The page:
I applaud and support The IoS appeal for the Merlin hospital in Southern Sudan ("The civil war has ended – now the war on disease has begun", 1 January). However, when a country's president is indicted by the International Criminal Court on charges of genocide, with over two million civilians slaughtered, it is wrong to portray the situation as a civil war...
The health system is abominable not because of rebel infighting but because Omar al-Bashir has blocked trading routes. Starvation and disease are part of his genocidal strategy. The huge influx of people to the south is not indicative of a joyous homecoming. Rather, it is a consequence of Bashir withdrawing citizenship for southerners domiciled in the north. This means no jobs, education or healthcare. They are forced to go south, despite the fact that services are at breaking point. That is precisely why the work of the Merlin hospital is such a vital lifeline, the case for which Emily Dugan made compellingly.
High Wycombe, Buckinghamshire
The cold-case investigation team and forensic scientists who have belatedly allowed the Metropolitan Police to bring to justice two of the men involved in the 1993 racist murder of Stephen Lawrence are to be congratulated for their thoroughness.
Perhaps it is now time for them to investigate with similar enthusiasm the death of Blair Peach, the New Zealand-born anti-racism campaigner who was knocked unconscious during a demonstration against the National Front in Southall on 23 April 1979 and died the next day. The conviction of the member of the former Metropolitan Police Special Patrol Group responsible for striking Mr Peach would do much to show that the Met has indeed changed. As would a successful prosecution of his silent colleagues for conspiracy to pervert the course of justice.
The NHS is being destabilised to establish a competitive market system incorporating for-profit private providers and the double-edged sword of patient choice, in place of a planned system of public healthcare ("Drop perilous NHS reforms, say leading health professionals", 1 January). Key to the Government's reforms is a target of £20bn in savings, to be achieved by 2015. With more expensive treatments and high patient expectations, it is just not possible to improve financial efficiency to the extent the coalition government proposes, without it seriously affecting patient care.
Further, the projected cost of the reorganisation, £3bn, is money drawn away from frontline care. The risk now is that with continuing commercialisation and a cash squeeze, public support for the principles of the NHS could erode, opening the way to extending charges like top-up fees and co-payments, and by implication encourage private insurance.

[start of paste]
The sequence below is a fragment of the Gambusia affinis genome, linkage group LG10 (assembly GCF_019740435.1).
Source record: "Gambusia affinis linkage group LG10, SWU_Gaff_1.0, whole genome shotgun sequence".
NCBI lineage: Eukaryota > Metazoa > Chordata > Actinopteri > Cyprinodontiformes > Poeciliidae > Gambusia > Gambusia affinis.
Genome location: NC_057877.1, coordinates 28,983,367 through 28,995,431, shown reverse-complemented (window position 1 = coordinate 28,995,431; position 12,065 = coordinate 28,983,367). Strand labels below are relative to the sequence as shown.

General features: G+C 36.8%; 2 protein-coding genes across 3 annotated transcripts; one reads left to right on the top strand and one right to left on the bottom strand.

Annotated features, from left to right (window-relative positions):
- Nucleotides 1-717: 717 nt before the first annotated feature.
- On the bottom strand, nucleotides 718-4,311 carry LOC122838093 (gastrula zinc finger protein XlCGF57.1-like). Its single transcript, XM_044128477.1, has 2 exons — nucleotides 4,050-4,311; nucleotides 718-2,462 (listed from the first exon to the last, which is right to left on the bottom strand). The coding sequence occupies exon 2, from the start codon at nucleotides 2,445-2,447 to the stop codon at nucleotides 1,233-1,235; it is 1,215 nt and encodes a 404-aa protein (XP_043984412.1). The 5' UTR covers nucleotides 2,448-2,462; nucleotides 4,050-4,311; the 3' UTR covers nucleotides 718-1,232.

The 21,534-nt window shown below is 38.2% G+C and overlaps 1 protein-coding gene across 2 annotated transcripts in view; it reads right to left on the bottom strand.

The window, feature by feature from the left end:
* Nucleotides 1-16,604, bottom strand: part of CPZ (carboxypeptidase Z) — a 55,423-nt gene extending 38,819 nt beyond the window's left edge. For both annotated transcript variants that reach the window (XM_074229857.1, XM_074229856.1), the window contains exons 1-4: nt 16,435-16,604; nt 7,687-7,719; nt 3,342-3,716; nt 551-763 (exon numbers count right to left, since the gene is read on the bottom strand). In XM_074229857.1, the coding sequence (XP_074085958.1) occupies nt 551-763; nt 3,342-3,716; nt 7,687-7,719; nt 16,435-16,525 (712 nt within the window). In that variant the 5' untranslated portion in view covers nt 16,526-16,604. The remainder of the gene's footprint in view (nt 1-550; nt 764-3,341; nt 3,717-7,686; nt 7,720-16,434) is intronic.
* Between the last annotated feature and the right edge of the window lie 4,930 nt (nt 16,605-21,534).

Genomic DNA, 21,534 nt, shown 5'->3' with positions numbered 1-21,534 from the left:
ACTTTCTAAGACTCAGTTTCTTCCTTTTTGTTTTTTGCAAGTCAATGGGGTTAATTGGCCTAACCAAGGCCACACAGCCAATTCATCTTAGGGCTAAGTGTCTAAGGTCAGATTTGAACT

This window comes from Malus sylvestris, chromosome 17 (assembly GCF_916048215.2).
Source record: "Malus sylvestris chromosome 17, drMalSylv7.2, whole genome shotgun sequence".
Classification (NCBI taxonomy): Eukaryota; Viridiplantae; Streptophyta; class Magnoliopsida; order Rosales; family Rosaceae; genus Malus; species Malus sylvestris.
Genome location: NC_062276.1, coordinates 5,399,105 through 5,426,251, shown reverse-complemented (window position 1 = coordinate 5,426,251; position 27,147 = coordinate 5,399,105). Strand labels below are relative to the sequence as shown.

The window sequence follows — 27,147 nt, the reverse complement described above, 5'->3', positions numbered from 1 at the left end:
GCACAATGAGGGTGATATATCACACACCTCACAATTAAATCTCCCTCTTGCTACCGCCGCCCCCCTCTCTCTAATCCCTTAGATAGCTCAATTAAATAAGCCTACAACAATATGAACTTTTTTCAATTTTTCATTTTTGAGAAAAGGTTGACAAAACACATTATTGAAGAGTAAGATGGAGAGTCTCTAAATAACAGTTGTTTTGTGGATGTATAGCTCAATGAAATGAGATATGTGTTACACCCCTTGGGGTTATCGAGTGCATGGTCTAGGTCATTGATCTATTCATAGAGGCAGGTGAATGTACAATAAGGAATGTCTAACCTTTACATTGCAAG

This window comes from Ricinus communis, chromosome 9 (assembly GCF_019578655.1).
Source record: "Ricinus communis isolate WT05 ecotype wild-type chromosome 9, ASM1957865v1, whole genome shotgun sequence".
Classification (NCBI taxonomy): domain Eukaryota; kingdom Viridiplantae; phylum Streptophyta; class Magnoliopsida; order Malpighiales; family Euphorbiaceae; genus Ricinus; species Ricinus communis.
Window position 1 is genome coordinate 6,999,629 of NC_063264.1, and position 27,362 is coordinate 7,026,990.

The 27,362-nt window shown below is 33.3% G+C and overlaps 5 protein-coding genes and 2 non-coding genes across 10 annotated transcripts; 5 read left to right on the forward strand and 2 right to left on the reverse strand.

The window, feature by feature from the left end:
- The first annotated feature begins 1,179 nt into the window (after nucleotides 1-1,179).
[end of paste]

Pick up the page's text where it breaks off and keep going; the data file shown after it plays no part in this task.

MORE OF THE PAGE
The Health and Social Care Bill is a recipe for the NHS to become an insurance system rather than a provider of our healthcare.
Dr Kailash Chand
Stalybridge, Greater Manchester
We need to stop switching between the terms assisted dying and assisted suicide ("Change 'unsafe' law on assisted dying, says ex-police chief", 1 January).
The word suicide carries an implication of despair and irrational behaviour. Assisted dying is a rational decision made by a person who wishes to manage the timing of their death.
Palliative care, however excellent, can never achieve the alleviation of all suffering. A painless, reliable, tranquil assisted death is a morally and socially justifiable personal option. And if we wish for a dignified end then we must accept its necessary means. It should not be a crime for a friend or loved one to provide support.
The world's largest solar plant is in Spain, a country known for sunshine. The UK, better known for rain, makes little use of water power to produce electricity, unlike our forebears who used fast-flowing rivers to power the mills of Lancashire and Yorkshire. Large-scale hydroelectric schemes are in use in Scotland and Wales, but these take many years to develop and build, whereas smaller local schemes using materials and equipment made in the UK could provide a valuable and reliable service to the community.
R F Bowler
Tom Hodgkinson refers to "volunteers" in an article ostensibly about starting a retail business, and says, "I asked them to look busy" (The New Review, 1 January). Is this the next frontier for the unpaid internship juggernaut?
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